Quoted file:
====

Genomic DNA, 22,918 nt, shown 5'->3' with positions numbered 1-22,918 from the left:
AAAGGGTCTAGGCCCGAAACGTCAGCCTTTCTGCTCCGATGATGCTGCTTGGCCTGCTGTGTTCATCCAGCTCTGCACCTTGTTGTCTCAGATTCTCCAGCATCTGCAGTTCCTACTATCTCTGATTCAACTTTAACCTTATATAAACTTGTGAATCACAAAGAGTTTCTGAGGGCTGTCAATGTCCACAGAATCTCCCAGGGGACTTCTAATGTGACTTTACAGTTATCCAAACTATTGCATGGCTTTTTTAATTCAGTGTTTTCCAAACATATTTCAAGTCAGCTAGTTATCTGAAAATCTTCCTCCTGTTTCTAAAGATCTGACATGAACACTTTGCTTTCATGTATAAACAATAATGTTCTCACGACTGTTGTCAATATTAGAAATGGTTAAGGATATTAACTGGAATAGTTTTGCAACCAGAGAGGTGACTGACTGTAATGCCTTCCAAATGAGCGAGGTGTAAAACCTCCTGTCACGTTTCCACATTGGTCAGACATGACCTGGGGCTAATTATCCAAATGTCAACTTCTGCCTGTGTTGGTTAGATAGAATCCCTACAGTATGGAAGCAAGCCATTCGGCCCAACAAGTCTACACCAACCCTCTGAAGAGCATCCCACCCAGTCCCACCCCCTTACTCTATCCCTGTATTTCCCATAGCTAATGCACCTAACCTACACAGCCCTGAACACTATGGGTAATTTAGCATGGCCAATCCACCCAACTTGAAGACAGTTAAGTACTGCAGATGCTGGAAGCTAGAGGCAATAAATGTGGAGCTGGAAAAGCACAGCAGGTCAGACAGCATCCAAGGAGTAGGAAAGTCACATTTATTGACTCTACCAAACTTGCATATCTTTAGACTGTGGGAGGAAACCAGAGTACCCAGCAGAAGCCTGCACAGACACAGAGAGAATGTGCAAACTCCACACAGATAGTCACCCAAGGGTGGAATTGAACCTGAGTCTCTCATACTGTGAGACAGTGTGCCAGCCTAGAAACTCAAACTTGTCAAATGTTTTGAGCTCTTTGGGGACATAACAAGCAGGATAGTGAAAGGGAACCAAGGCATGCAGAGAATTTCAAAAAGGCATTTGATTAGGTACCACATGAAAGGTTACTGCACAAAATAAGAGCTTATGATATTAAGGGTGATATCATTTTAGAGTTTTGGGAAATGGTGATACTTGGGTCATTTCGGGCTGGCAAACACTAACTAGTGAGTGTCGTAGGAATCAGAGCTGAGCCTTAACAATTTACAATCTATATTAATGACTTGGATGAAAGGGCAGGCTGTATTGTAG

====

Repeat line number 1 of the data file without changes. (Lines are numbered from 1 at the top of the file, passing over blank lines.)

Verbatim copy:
Genomic DNA, 22,918 nt, shown 5'->3' with positions numbered 1-22,918 from the left: